The Michael J. Fox Foundation (MJFF) for Parkinson's Research has awarded approximately $1.9 million to six teams working to develop neuroimaging technologies that would allow scientists to non-invasively visualize the clumping of the alpha-synuclein protein in the living human brain.
Such technologies would dramatically accelerate research into the cause, progression and treatment of Parkinson's disease (PD): investigators could more accurately identify individuals with PD, as well as better characterize disease pathology and relate it to clinical measures of onset and progression, according to the foundation.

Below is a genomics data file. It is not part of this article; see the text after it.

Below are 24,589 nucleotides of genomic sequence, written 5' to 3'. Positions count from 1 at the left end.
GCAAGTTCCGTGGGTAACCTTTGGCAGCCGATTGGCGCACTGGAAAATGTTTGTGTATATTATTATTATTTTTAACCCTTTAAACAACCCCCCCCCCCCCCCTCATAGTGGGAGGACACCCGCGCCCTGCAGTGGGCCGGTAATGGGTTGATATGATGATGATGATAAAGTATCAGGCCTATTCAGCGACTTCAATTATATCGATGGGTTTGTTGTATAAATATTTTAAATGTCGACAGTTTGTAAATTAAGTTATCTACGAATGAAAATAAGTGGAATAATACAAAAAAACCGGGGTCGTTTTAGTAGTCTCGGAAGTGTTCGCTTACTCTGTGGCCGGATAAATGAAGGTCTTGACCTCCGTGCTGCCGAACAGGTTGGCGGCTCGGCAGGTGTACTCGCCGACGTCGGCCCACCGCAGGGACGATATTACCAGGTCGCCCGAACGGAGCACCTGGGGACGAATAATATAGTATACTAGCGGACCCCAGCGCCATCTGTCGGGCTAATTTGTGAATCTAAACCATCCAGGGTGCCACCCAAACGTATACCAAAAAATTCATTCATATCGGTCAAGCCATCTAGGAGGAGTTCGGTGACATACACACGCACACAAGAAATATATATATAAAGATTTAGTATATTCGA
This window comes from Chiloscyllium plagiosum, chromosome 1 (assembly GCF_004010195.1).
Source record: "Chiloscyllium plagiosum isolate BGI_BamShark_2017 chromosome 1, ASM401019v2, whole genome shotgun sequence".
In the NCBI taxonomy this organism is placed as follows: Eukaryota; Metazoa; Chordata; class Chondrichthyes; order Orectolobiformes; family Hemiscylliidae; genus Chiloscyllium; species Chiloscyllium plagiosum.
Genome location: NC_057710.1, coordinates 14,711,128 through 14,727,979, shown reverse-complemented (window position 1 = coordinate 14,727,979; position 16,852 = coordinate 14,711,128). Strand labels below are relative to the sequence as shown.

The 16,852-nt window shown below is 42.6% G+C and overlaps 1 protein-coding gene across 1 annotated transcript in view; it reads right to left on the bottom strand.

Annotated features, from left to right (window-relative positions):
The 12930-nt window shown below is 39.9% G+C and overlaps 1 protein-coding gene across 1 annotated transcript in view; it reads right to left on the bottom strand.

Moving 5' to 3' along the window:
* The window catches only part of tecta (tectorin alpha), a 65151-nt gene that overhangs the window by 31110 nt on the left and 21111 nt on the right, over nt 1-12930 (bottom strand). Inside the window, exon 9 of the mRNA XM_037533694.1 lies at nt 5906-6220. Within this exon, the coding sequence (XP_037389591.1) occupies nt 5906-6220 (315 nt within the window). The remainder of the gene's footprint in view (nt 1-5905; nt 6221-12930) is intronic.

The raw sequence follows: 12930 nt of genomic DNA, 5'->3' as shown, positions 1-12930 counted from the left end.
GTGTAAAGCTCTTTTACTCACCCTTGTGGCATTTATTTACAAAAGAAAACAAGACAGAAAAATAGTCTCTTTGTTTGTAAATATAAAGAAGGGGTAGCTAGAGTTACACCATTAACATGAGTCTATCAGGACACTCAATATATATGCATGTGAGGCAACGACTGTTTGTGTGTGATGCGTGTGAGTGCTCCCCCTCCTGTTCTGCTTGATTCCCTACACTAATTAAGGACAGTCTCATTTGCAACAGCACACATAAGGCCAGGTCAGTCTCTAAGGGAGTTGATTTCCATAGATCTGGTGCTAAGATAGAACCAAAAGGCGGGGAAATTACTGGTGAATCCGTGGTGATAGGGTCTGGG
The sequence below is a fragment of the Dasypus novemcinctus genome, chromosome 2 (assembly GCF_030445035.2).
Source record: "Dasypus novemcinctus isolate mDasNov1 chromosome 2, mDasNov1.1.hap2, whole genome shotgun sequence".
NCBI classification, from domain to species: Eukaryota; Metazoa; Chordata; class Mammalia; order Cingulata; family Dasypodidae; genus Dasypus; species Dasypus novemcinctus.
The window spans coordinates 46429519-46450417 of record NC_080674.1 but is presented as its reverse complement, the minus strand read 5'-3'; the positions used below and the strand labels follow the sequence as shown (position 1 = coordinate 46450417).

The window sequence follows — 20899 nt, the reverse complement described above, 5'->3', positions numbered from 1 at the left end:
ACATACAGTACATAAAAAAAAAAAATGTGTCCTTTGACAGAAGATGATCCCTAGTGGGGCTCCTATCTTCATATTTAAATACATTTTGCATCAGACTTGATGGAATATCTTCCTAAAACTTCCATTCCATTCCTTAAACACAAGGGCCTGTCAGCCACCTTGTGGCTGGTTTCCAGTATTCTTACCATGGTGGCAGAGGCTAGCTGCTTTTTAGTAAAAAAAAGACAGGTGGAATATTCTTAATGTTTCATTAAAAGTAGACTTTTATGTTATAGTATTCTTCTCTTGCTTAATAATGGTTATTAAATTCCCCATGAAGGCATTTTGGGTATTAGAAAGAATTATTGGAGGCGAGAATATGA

There is also growing interest in therapeutics that directly target alpha-synuclein; hence, a non-invasive imaging tool would be a useful therapeutic response marker for drug makers wishing to test the biological impact of potentially disease-modifying drugs. Such tools would have a huge impact on clinical trial designs, allowing for more accurate patient selection and clearer trial outcome measures, MJFF said.
The program was funded with a lead gift from the Edmond J. Safra Foundation in memory of its founder, Edmond J. Safra. The full funding is dependent on the achievement of pre-determined, specific milestones and on researchers' agreement to make the results of their work available to the Parkinson's research community, according to MJFF.
Information on the funded projects, including grant abstracts and researcher bios, is available on the foundation's Searchable Database of Funded Grants.